You might expect that a self-confessed hitman who carried out at least three mob-ordered executions, many beatings and robberies might spend the rest of his life locked up. But Kenneth Murdock served just 11 years of his third penitentiary sentence behind bars, after confessing to three murders and cutting a sweet plea bargain in which he agreed to testify against former mob bosses. He was sentenced to life in prison, with parole eligibility after a mercifully short 13 years. Murdock has been turned loose, again, after convincing authorities that threats he made online did not portend more violence by a man with a long history of it (read the latest decision by the parole board, after the jump, and read 12 other decisions in his case, 61 pages spanning eight years).
A “sadistic sexual psychopath” who raped and murdered two teenage girls and attempted to kill a third – and who was deemed untreatable because of an overpowering urge to kill – has been released from prison on passes three times in the past six years and is seeking greater freedom, despite shocking conduct while behind bars, Cancrime learned. A parole board document (read it after the jump) reveals that serial killer Henry Williams (inset) sexually assaulted a young girl inside a federal penitentiary in Ontario where he is serving three life sentences.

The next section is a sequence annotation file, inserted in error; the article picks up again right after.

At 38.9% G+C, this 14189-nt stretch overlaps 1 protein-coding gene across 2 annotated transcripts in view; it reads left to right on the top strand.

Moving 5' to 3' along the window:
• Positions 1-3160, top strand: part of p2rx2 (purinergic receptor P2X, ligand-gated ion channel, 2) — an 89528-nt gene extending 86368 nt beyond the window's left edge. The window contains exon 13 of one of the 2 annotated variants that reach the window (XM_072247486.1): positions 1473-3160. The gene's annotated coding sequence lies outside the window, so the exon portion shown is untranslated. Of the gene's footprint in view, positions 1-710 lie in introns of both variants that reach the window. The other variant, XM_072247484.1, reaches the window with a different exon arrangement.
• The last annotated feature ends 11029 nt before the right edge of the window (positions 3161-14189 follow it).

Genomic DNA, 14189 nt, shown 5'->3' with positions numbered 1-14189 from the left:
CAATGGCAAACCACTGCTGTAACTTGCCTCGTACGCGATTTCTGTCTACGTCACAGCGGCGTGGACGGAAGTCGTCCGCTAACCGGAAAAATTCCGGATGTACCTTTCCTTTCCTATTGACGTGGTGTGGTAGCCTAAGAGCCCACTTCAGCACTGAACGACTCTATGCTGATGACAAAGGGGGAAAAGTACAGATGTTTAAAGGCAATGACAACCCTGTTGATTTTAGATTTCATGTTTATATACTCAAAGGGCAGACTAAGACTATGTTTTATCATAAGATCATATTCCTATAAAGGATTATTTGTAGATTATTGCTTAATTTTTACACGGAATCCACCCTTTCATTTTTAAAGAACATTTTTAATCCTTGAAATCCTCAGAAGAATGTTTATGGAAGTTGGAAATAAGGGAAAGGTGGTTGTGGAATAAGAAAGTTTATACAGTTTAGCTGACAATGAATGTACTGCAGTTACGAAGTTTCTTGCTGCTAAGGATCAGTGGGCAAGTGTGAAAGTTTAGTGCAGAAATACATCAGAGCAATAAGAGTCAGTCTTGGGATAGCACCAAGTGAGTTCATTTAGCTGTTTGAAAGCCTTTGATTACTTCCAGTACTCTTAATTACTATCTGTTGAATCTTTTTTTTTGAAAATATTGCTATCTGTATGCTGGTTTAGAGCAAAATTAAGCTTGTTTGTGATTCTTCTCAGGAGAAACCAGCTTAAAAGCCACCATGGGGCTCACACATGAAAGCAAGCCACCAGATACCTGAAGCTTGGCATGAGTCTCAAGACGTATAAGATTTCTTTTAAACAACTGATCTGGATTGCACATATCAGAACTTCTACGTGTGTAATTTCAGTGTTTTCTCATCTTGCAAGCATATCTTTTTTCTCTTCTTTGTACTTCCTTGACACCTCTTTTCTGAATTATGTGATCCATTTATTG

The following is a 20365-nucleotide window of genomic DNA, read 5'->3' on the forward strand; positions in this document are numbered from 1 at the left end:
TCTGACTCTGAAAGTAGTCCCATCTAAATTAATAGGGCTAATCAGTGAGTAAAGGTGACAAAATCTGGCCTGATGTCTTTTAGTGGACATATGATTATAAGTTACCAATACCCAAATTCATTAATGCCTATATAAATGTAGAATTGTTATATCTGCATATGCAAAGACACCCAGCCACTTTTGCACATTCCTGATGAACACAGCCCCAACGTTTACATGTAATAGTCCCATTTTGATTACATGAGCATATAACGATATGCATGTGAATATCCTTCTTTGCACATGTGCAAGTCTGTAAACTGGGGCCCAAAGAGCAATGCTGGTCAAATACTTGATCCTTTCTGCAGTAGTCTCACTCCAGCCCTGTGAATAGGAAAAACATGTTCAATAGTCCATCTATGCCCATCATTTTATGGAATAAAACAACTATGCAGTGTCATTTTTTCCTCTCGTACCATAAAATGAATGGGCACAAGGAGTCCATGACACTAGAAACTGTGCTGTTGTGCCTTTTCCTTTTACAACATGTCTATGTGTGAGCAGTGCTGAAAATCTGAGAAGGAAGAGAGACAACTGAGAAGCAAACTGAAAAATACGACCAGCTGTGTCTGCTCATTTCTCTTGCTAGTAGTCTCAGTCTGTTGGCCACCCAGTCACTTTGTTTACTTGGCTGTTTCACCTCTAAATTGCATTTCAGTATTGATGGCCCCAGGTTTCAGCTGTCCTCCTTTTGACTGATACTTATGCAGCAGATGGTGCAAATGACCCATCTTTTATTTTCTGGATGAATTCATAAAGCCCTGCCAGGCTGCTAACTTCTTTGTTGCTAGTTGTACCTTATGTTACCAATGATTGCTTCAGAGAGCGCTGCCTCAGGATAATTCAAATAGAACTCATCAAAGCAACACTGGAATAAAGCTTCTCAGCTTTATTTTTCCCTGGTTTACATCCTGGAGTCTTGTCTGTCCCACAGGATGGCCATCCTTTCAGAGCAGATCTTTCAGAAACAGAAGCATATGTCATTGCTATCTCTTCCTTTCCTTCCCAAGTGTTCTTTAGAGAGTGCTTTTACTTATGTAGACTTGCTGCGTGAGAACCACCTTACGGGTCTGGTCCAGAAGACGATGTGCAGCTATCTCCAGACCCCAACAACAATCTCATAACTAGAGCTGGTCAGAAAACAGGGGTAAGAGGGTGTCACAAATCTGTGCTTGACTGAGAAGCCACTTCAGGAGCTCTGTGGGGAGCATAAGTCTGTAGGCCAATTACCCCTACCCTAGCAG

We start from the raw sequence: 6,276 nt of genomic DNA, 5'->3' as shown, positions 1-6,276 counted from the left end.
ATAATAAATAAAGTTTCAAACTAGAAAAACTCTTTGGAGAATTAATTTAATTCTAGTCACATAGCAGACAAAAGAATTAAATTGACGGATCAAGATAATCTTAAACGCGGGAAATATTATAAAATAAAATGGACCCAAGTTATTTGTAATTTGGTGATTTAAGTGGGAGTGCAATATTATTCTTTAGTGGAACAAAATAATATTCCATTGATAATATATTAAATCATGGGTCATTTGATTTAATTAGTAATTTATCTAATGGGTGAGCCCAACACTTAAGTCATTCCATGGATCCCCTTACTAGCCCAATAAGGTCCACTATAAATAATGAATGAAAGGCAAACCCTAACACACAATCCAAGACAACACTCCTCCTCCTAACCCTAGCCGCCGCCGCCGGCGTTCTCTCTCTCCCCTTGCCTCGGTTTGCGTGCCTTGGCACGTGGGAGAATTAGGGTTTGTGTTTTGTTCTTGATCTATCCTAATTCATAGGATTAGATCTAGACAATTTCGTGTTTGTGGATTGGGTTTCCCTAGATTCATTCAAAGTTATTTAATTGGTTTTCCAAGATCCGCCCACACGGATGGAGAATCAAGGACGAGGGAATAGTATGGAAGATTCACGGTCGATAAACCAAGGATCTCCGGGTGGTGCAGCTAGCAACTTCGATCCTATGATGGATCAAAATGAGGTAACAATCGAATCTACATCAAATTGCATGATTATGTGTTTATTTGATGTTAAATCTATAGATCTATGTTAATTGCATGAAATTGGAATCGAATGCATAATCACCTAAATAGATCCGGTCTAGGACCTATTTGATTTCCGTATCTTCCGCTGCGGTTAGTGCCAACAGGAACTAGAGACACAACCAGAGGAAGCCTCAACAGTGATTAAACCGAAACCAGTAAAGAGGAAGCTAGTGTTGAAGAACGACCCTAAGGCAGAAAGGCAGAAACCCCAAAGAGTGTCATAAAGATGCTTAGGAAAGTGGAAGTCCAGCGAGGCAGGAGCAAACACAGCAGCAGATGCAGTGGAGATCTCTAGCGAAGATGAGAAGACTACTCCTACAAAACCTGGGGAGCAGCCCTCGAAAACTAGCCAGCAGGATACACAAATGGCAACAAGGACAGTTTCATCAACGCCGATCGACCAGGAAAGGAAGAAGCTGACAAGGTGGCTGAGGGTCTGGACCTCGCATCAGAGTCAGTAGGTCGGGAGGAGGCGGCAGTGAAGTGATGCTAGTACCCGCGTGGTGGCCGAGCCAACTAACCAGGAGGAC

Killer James Giff convinced the parole board he’s not a threat to reoffend if given the least restrictive form of freedom from prison but, in an unusual step, the board barred the murderer from accessing social media such as Facebook and Instagram. Giff, who raped and stabbed a 16-year-old girl, then left her to die in a snowbank, was granted full parole, a form of early release from penitentiary that permits him to live on his own, without direct daily supervision. It’s a big step for a criminal once classified as a sadist, and who spent most of the past 30 years behind bars. The parole board decided, after a hearing July 7, that Giff won’t present an “undue risk to society” but it imposed several special conditions on his full parole (read them all in the parole document, after the jump). Giff has been living and working in Montreal.